Project Title: Alternative tobacco product use in young African-American men of the Black Belt counties
Investigator: William Carroll, M.D.
Tobacco related disease is a significant contributor to the heath disparities documented in African Americans. Previous focus group studies with African American men of the Black Belt counties of Alabama identified mini-cigar and other alternative tobacco products to be the preferred tobacco products in young men (< age 30). These young men also carried misconceptions about the risks of mini-cigars and alternative tobacco products. This pilot project was designed to measure prevalence of tobacco product use in this group and to assess beliefs, attitudes, and opinions that impact tobacco use, ultimately providing groundwork for a culturally relevant intervention to be implemented in the Black Belt counties.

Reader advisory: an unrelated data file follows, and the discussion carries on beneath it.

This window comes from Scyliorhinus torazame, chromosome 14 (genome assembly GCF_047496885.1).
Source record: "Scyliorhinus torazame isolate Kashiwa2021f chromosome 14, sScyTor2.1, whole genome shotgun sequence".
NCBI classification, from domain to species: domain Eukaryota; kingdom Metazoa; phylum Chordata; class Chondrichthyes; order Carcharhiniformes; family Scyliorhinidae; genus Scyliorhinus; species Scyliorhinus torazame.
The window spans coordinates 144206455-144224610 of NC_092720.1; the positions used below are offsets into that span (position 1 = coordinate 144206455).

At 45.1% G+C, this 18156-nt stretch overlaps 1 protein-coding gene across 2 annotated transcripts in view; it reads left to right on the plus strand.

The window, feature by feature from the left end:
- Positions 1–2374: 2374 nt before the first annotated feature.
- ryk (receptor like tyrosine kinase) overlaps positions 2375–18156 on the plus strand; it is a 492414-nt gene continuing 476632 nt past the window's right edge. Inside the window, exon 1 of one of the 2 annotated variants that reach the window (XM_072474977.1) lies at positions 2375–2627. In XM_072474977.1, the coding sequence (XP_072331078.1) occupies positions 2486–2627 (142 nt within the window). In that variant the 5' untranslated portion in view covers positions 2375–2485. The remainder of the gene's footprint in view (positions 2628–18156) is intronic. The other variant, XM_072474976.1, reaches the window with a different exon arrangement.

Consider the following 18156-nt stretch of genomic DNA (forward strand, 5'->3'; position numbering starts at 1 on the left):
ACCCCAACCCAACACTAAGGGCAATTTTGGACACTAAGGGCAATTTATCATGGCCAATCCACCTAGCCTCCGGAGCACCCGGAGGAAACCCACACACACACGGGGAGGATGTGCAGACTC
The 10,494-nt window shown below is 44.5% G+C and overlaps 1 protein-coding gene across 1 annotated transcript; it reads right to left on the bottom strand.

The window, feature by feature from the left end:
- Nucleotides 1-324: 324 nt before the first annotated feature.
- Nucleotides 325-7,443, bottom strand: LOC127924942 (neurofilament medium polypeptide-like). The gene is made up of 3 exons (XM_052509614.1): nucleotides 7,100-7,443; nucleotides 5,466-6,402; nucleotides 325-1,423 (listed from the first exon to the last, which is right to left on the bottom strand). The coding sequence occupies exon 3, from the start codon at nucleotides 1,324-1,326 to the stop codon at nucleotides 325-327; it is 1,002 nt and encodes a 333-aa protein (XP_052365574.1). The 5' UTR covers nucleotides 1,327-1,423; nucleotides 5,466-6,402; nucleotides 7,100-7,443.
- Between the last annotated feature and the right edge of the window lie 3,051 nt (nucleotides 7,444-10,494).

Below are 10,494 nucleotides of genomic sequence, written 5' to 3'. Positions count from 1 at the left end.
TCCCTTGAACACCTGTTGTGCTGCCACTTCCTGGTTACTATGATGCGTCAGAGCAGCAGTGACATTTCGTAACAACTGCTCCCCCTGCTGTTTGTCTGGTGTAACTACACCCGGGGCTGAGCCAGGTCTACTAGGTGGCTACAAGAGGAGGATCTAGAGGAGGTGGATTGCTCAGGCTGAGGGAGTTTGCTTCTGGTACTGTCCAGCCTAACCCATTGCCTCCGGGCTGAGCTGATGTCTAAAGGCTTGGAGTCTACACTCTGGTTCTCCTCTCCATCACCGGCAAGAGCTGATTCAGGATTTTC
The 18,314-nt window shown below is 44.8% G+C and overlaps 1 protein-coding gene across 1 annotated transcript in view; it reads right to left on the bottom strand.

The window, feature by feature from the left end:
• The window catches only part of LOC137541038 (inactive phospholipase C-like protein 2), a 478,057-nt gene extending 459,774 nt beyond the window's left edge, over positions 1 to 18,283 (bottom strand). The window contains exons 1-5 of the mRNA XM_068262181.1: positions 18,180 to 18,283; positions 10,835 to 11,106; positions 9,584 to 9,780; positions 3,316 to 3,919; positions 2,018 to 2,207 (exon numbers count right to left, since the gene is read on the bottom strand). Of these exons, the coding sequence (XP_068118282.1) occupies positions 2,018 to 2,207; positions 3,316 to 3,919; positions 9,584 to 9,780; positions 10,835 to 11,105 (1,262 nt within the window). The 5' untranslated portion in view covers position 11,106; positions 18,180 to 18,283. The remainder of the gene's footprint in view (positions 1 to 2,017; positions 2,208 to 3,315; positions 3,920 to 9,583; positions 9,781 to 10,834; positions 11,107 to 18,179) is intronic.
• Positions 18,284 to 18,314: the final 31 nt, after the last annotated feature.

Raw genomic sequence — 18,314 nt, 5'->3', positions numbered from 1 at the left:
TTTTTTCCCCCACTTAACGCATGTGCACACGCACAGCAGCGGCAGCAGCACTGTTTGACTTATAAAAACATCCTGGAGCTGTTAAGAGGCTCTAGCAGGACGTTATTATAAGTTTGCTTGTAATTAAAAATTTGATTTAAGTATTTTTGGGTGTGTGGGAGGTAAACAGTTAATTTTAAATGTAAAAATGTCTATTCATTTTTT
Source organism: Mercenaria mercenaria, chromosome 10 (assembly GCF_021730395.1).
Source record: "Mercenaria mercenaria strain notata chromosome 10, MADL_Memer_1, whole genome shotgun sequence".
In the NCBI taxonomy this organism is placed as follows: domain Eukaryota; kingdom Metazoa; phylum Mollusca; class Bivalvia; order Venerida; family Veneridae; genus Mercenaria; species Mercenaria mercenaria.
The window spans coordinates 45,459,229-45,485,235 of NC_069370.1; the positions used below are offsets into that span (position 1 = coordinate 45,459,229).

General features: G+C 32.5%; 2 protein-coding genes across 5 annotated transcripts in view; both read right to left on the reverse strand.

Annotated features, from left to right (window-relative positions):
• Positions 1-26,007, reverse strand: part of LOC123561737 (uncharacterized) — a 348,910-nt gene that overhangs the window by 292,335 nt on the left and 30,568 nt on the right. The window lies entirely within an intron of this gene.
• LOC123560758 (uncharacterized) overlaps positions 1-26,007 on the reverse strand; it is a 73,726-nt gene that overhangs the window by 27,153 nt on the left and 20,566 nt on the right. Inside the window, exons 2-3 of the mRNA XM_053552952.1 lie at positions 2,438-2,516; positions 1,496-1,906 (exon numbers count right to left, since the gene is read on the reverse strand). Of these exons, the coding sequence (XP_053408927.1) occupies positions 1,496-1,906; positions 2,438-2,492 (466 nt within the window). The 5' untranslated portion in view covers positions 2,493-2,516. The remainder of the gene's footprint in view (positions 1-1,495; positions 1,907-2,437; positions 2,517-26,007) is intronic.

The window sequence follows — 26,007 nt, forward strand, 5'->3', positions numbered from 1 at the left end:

--To measure prevalence of traditional and alternative tobacco product use in young African American men of the Black Belt counties
--To identify socio-cultural factors associated with the initiation and maintenance of tobacco product use
--To develop a draft of a theory-driven, culturally relevant prevention or cessation intervention for the target group
--DSN volunteers were involved in all aspects of the project from design, survey development, volunteer recruitment and training, survey administration, and data collection. They successfully completed 427 individual surveys.
--Incidence data has been completed.
--Behavioral factor analysis is currently pending; results will be available to community representatives once complete.